Charles Vance Millar (June 28, 1854 – October 31, 1926) was a Canadian lawyer and financier. He was the president and part-owner of the Toronto brewery of O'Keefe Brewery. He also owned racehorses, including the 1915 King's Plate–winning horse Tartarean. However, he is now best known for his unusual will which touched off the Great Stork Derby.
Charles Vance Millar
|Born||June 28, 1854|
|Died||October 31, 1926 (aged 72)|
Toronto, Ontario, Canada
|Known for||Being a notorious practical joker, most notably in his unusual will, which began the Stork Derby.|
Early years edit
Charles Millar was born in Aylmer, Canada West, the only child of farmers Simon and Sarah Millar. Millar attended the University of Toronto and graduated with an average of 98% in all his subjects. He chose to study law, passed the bar examination at Osgoode Hall in 1884 and opened up his own law office in Toronto.
Business career edit
The BC Express Company and the Millar Addition edit
When it was announced that the construction of the Grand Trunk Pacific Railway would go through Fort George (later named Prince George) Millar expanded the company's services to Fort George and built two sternwheelers, the BX and the BC Express. Millar also foresaw that Fort George would become a major centre in Northern British Columbia and he made arrangements to purchase the First Nations reserve at Fort George. However, the railway was already planning to purchase the property and they convinced the Department of Indian Affairs to cancel their negotiations with Millar. When Millar took the railway to court, the railway agreed to sell him 200 acres (0.81 km2) of the property, which became known as the Millar Addition.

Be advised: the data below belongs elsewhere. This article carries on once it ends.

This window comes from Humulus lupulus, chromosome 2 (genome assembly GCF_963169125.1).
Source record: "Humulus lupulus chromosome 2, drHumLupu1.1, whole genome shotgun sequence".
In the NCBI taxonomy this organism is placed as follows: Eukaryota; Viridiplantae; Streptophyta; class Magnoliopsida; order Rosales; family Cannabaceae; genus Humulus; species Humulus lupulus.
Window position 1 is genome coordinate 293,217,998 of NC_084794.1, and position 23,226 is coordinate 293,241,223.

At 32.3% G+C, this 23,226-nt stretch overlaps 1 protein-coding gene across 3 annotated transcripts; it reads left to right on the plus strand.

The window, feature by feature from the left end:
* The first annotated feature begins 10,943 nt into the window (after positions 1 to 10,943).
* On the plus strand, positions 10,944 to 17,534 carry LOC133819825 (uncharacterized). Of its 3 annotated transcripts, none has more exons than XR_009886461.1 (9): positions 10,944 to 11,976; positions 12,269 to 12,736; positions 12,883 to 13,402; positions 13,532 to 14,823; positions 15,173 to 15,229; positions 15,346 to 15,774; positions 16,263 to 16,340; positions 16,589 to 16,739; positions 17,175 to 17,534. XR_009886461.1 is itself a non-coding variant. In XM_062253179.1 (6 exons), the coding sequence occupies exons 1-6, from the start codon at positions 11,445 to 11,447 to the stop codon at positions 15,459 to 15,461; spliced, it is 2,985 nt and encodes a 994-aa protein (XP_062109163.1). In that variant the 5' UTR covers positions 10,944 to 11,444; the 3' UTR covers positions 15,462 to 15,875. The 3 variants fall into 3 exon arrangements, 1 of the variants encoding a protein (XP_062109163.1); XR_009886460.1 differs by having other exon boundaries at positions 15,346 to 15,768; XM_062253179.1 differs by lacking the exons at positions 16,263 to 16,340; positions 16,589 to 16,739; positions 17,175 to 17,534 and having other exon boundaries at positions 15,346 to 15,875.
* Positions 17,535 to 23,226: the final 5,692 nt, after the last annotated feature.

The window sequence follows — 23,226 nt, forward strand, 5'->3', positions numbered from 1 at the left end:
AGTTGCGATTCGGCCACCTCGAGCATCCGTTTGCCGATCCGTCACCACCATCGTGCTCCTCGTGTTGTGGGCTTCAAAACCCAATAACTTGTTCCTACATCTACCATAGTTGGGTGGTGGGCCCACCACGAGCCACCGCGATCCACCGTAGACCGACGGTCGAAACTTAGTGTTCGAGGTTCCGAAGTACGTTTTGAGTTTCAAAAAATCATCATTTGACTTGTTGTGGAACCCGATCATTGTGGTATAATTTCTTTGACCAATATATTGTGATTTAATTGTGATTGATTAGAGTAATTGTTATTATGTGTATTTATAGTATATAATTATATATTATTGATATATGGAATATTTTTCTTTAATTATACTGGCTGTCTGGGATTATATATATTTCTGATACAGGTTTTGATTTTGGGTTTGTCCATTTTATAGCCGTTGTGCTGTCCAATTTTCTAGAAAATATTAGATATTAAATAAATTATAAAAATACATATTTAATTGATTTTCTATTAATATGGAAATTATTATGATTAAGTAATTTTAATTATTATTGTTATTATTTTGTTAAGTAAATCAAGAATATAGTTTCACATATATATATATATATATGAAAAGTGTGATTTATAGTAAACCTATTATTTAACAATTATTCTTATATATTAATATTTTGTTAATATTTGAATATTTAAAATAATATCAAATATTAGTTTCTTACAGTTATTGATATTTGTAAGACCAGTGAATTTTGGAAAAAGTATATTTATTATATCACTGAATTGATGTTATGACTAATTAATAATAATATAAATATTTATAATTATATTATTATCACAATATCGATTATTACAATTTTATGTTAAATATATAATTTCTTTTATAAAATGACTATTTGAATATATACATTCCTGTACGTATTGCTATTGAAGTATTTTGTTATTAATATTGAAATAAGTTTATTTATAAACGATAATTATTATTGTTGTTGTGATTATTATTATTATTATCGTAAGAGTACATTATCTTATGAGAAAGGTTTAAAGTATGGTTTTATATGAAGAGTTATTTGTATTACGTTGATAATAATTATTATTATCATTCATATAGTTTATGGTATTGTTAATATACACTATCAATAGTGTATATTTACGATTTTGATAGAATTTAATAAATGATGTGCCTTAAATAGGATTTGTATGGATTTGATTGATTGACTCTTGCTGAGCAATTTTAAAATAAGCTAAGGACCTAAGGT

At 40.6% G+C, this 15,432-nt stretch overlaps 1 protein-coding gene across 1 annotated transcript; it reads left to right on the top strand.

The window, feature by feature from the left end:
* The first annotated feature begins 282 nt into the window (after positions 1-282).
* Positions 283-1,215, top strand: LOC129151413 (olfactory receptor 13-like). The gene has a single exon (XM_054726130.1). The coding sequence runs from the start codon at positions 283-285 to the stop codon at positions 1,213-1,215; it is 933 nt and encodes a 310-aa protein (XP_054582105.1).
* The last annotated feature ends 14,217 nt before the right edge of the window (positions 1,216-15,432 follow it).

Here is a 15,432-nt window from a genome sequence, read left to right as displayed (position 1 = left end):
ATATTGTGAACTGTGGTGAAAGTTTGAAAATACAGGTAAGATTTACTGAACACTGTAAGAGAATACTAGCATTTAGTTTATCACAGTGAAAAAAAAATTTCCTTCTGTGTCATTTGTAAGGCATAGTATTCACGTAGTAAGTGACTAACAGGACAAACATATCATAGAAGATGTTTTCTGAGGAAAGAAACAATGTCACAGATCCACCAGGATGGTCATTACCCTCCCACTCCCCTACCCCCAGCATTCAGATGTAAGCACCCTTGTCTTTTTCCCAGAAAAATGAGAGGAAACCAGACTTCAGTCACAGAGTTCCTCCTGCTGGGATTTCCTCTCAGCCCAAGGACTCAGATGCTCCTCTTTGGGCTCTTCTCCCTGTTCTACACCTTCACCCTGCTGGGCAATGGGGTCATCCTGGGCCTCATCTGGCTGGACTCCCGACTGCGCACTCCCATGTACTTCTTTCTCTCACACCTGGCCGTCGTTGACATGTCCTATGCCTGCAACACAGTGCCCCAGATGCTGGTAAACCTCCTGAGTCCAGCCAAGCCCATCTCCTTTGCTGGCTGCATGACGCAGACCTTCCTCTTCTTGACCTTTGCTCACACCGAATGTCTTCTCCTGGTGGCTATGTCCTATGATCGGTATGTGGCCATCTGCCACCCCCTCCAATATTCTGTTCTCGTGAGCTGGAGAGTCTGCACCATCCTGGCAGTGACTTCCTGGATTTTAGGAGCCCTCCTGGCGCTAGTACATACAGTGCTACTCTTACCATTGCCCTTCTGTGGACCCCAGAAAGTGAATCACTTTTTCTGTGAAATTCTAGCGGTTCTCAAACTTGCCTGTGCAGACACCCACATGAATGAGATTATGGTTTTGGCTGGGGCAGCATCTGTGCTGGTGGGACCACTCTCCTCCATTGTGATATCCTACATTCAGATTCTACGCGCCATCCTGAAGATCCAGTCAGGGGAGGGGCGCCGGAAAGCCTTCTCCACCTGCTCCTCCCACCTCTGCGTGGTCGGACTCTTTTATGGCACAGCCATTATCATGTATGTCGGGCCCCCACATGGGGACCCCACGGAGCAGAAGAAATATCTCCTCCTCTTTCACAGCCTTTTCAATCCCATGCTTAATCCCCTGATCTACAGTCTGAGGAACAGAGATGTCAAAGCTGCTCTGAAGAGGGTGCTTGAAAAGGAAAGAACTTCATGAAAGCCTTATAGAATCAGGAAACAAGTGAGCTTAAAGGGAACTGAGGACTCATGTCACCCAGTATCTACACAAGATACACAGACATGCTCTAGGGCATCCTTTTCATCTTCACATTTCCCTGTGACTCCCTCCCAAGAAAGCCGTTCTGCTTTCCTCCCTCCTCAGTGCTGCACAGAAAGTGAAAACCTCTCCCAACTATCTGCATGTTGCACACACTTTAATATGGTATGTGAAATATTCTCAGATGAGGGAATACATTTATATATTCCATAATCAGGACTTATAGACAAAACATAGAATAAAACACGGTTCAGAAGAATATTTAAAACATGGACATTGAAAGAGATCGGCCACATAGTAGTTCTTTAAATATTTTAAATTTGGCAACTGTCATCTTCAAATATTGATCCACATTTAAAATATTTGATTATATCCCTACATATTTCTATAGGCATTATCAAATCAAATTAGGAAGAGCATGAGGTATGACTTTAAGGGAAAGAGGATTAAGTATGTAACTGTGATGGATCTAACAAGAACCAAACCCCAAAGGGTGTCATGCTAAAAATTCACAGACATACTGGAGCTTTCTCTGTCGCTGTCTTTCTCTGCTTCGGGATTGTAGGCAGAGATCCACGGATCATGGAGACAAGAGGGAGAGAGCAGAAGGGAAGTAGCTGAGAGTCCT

Horse racing edit
Millar owned racehorses, including the 1915 King's Plate-winning horse Tartarean. At the time of his death, he owned seven horses, including Troutlet, which went on to win the 1927 King's Plate, under different ownership. By then the executors of his Millar estate had sold his horses including Troutlet. In the 1910s, Millar had planned to build a racetrack in Kingston, Jamaica, where he holidayed, but abandoned the idea. In 1912, he had made arrangements with the builder of the Belmont Park racetrack, C. W. Leavitt to design the track. Millar was an investor in Kenilworth Park Racetrack, built just outside Windsor, Ontario, in 1916.
Millar died in his law office in the Crown Life Building at Yonge and Colborne Streets on October 31, 1926, of a stroke. He was discussing a case with Charles Kemp, a law associate, when he collapsed. Millar died before a doctor could arrive. Millar was buried in the family plot in Aylmer. He had not married and had no descendants and his parents had both predeceased him. His funeral was held at his home on 75 Scarborough Road in the Beaches district of Toronto, attended by many other members of the legal profession. When his executors filed his will for probate, Millar's estate was estimated to be worth CA$322,309 (1926) (equivalent to CA$4.96 million in 2021).